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- Through the writings of eminent classic and contemporary Islamic jurists, Ayesha Shahid explores the development of As-Siyar (Islamic international law) within the Islamic legal tradition in “An Exploration of the ‘Global’ History of International Law: Some Perspectives from within the Islamic Legal Traditions,” International Law and Islam. The author attempts to address the existing gaps in the global history of the international law project.
- Mariam Sheibani published a review of Will Smiley’s book From Slaves to Prisoners of War: The Ottoman Empire, Russia, and International Law in Islamic Law and Society.
- In “How Should International Lawyers Study Islamic Law and Its Contribution to International Law?”, International Law and Islam, Michelle Burgis-Kasthala explores the possible Islamic legal dimensions of international law’s past and present. The author’s ultimate goal, with this chapter, is to take seriously the responsibility of international lawyers today to create alternative archives.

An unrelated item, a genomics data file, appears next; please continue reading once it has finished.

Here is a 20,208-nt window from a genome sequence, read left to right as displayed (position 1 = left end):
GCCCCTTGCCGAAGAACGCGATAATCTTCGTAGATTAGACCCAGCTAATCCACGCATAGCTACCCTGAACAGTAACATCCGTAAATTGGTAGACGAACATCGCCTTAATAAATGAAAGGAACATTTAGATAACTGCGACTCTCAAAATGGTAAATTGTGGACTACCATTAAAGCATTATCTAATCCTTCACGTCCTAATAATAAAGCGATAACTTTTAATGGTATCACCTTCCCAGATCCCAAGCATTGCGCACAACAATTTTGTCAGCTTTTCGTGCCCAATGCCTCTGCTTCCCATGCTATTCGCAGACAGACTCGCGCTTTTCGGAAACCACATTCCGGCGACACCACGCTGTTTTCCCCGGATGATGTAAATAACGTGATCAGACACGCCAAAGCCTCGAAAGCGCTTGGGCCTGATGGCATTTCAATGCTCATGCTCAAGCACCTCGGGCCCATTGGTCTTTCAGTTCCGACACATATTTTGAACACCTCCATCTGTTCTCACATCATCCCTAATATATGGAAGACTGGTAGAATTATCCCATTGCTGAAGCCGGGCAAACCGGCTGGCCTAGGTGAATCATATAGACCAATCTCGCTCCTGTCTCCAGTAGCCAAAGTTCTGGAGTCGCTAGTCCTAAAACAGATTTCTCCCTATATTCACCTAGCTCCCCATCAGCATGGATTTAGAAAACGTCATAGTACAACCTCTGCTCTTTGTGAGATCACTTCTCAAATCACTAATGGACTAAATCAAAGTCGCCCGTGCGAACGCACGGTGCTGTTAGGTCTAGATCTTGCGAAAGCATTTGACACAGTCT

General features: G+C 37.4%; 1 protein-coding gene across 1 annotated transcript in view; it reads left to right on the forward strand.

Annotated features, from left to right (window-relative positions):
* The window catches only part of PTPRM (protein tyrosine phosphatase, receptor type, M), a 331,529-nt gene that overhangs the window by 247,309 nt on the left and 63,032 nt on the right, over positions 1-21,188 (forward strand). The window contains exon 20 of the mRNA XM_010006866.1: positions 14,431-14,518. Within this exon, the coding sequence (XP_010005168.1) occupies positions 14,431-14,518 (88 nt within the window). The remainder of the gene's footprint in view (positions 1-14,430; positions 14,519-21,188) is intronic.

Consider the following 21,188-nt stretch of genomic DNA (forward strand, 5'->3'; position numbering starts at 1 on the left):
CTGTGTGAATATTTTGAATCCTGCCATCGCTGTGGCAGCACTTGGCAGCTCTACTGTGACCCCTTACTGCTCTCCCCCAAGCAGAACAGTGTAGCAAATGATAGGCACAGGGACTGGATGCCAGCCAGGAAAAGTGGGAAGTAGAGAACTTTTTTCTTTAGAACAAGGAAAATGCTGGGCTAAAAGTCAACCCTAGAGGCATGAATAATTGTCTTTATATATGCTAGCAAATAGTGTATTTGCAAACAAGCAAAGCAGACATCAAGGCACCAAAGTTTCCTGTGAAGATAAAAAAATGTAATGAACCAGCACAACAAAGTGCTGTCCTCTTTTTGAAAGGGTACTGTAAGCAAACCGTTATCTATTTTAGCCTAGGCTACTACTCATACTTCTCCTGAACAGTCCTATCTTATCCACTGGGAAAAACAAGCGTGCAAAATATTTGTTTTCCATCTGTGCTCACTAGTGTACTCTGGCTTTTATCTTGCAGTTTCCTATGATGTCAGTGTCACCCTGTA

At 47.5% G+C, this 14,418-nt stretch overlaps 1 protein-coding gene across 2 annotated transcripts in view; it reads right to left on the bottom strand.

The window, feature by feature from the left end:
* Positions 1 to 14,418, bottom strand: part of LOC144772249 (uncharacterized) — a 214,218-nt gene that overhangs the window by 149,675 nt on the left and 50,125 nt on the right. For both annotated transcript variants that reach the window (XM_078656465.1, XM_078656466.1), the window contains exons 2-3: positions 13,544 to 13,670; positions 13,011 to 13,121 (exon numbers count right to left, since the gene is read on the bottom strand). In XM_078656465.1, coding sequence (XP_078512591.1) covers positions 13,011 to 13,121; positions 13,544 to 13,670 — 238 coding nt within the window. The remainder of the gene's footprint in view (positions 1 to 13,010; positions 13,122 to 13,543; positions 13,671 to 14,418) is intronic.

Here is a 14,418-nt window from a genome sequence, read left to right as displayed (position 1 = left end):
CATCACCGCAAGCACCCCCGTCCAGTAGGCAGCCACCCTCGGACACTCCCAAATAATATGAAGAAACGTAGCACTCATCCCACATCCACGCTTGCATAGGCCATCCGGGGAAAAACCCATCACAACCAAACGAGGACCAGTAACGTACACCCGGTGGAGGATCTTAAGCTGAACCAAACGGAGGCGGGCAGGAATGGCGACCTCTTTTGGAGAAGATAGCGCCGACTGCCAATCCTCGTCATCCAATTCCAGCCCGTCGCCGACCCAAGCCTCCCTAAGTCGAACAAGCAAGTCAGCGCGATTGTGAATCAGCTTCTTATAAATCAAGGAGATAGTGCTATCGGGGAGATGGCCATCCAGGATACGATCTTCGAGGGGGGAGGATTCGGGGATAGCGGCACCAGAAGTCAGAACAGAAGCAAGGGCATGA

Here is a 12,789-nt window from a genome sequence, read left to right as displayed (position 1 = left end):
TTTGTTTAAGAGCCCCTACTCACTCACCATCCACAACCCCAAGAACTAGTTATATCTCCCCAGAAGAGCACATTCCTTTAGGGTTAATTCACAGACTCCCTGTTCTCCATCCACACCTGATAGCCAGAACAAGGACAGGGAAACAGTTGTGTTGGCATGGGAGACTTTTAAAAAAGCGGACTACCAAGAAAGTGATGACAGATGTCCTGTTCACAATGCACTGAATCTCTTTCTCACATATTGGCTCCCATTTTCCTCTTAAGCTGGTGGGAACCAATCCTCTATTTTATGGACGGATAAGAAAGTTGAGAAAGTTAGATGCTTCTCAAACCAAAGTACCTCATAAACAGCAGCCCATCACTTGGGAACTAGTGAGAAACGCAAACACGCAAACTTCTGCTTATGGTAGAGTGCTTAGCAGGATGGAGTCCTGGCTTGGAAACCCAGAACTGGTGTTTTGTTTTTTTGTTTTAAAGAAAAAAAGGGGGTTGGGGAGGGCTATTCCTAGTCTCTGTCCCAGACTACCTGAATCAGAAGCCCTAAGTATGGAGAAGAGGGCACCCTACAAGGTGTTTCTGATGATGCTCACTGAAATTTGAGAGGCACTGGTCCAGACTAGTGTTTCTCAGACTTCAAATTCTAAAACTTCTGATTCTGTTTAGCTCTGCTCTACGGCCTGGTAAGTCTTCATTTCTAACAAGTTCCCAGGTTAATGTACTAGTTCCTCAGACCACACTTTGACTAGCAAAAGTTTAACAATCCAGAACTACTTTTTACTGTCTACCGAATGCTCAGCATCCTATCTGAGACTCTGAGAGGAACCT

- Sarah A. Tobin published a review of Patricia Sloane-White’s book Corporate Islam: Sharia and the Modern Workplace in Islamic Law and Society.
- In “The Origins and Evolution of Islamic Law of Rebellion: Its Significance to the Current International Humanitarian Law Discourse,” International Law and Islam, Mohamed Badar, Ahmed Al-Dawoody and Noelle Higgins analyze both the international humanitarian law and the Islamic law approaches to rebellion. The authors discuss the right to rebel under traditional public international law and analyze the status of wars of national liberation under international law.